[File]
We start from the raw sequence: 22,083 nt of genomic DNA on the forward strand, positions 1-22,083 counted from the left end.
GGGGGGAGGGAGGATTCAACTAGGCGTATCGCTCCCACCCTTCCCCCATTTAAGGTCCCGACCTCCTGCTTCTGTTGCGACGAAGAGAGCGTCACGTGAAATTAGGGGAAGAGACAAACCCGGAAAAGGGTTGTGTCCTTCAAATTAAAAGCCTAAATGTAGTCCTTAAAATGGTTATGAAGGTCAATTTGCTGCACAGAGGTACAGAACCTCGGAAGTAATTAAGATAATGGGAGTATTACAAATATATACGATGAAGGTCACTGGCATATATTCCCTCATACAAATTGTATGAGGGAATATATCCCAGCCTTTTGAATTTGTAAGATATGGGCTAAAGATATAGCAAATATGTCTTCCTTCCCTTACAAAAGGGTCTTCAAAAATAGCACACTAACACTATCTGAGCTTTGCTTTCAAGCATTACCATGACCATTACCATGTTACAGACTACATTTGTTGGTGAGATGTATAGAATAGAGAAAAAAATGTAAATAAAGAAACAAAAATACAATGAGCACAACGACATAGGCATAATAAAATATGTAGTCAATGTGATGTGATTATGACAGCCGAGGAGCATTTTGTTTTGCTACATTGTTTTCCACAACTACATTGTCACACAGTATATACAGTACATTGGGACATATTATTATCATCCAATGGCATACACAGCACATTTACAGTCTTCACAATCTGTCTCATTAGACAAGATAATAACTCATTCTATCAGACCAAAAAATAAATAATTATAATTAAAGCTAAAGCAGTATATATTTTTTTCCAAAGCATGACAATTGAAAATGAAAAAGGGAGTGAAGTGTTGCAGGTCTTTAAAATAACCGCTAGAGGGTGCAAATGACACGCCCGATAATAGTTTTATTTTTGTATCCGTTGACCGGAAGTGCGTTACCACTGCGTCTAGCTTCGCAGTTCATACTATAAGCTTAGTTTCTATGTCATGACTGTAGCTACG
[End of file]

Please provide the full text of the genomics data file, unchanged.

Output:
We start from the raw sequence: 22,083 nt of genomic DNA on the forward strand, positions 1-22,083 counted from the left end.
GGGGGGAGGGAGGATTCAACTAGGCGTATCGCTCCCACCCTTCCCCCATTTAAGGTCCCGACCTCCTGCTTCTGTTGCGACGAAGAGAGCGTCACGTGAAATTAGGGGAAGAGACAAACCCGGAAAAGGGTTGTGTCCTTCAAATTAAAAGCCTAAATGTAGTCCTTAAAATGGTTATGAAGGTCAATTTGCTGCACAGAGGTACAGAACCTCGGAAGTAATTAAGATAATGGGAGTATTACAAATATATACGATGAAGGTCACTGGCATATATTCCCTCATACAAATTGTATGAGGGAATATATCCCAGCCTTTTGAATTTGTAAGATATGGGCTAAAGATATAGCAAATATGTCTTCCTTCCCTTACAAAAGGGTCTTCAAAAATAGCACACTAACACTATCTGAGCTTTGCTTTCAAGCATTACCATGACCATTACCATGTTACAGACTACATTTGTTGGTGAGATGTATAGAATAGAGAAAAAAATGTAAATAAAGAAACAAAAATACAATGAGCACAACGACATAGGCATAATAAAATATGTAGTCAATGTGATGTGATTATGACAGCCGAGGAGCATTTTGTTTTGCTACATTGTTTTCCACAACTACATTGTCACACAGTATATACAGTACATTGGGACATATTATTATCATCCAATGGCATACACAGCACATTTACAGTCTTCACAATCTGTCTCATTAGACAAGATAATAACTCATTCTATCAGACCAAAAAATAAATAATTATAATTAAAGCTAAAGCAGTATATATTTTTTTCCAAAGCATGACAATTGAAAATGAAAAAGGGAGTGAAGTGTTGCAGGTCTTTAAAATAACCGCTAGAGGGTGCAAATGACACGCCCGATAATAGTTTTATTTTTGTATCCGTTGACCGGAAGTGCGTTACCACTGCGTCTAGCTTCGCAGTTCATACTATAAGCTTAGTTTCTATGTCATGACTGTAGCTACG